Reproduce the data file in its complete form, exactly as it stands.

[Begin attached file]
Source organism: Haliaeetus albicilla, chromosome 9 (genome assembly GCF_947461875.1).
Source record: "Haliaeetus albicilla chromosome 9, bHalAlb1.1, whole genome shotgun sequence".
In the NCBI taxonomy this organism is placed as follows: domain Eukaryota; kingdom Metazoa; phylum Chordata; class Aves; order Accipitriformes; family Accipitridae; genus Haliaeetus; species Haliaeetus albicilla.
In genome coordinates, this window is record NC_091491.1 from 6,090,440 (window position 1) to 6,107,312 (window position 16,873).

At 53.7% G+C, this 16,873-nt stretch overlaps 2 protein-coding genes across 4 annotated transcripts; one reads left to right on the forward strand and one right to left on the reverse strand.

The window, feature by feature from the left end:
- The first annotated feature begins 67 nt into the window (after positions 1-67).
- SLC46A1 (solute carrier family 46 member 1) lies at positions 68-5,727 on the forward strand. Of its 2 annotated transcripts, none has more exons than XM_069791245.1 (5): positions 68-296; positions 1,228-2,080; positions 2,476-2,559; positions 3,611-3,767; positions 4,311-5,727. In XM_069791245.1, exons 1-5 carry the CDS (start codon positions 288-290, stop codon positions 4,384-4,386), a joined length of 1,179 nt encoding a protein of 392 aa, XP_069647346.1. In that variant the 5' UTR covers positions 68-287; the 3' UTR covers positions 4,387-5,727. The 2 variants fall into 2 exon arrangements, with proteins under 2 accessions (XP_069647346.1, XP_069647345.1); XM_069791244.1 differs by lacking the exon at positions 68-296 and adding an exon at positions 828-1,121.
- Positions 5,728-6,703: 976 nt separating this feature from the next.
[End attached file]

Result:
Source organism: Haliaeetus albicilla, chromosome 9 (genome assembly GCF_947461875.1).
Source record: "Haliaeetus albicilla chromosome 9, bHalAlb1.1, whole genome shotgun sequence".
In the NCBI taxonomy this organism is placed as follows: domain Eukaryota; kingdom Metazoa; phylum Chordata; class Aves; order Accipitriformes; family Accipitridae; genus Haliaeetus; species Haliaeetus albicilla.
In genome coordinates, this window is record NC_091491.1 from 6,090,440 (window position 1) to 6,107,312 (window position 16,873).

At 53.7% G+C, this 16,873-nt stretch overlaps 2 protein-coding genes across 4 annotated transcripts; one reads left to right on the forward strand and one right to left on the reverse strand.

The window, feature by feature from the left end:
- The first annotated feature begins 67 nt into the window (after positions 1-67).
- SLC46A1 (solute carrier family 46 member 1) lies at positions 68-5,727 on the forward strand. Of its 2 annotated transcripts, none has more exons than XM_069791245.1 (5): positions 68-296; positions 1,228-2,080; positions 2,476-2,559; positions 3,611-3,767; positions 4,311-5,727. In XM_069791245.1, exons 1-5 carry the CDS (start codon positions 288-290, stop codon positions 4,384-4,386), a joined length of 1,179 nt encoding a protein of 392 aa, XP_069647346.1. In that variant the 5' UTR covers positions 68-287; the 3' UTR covers positions 4,387-5,727. The 2 variants fall into 2 exon arrangements, with proteins under 2 accessions (XP_069647346.1, XP_069647345.1); XM_069791244.1 differs by lacking the exon at positions 68-296 and adding an exon at positions 828-1,121.
- Positions 5,728-6,703: 976 nt separating this feature from the next.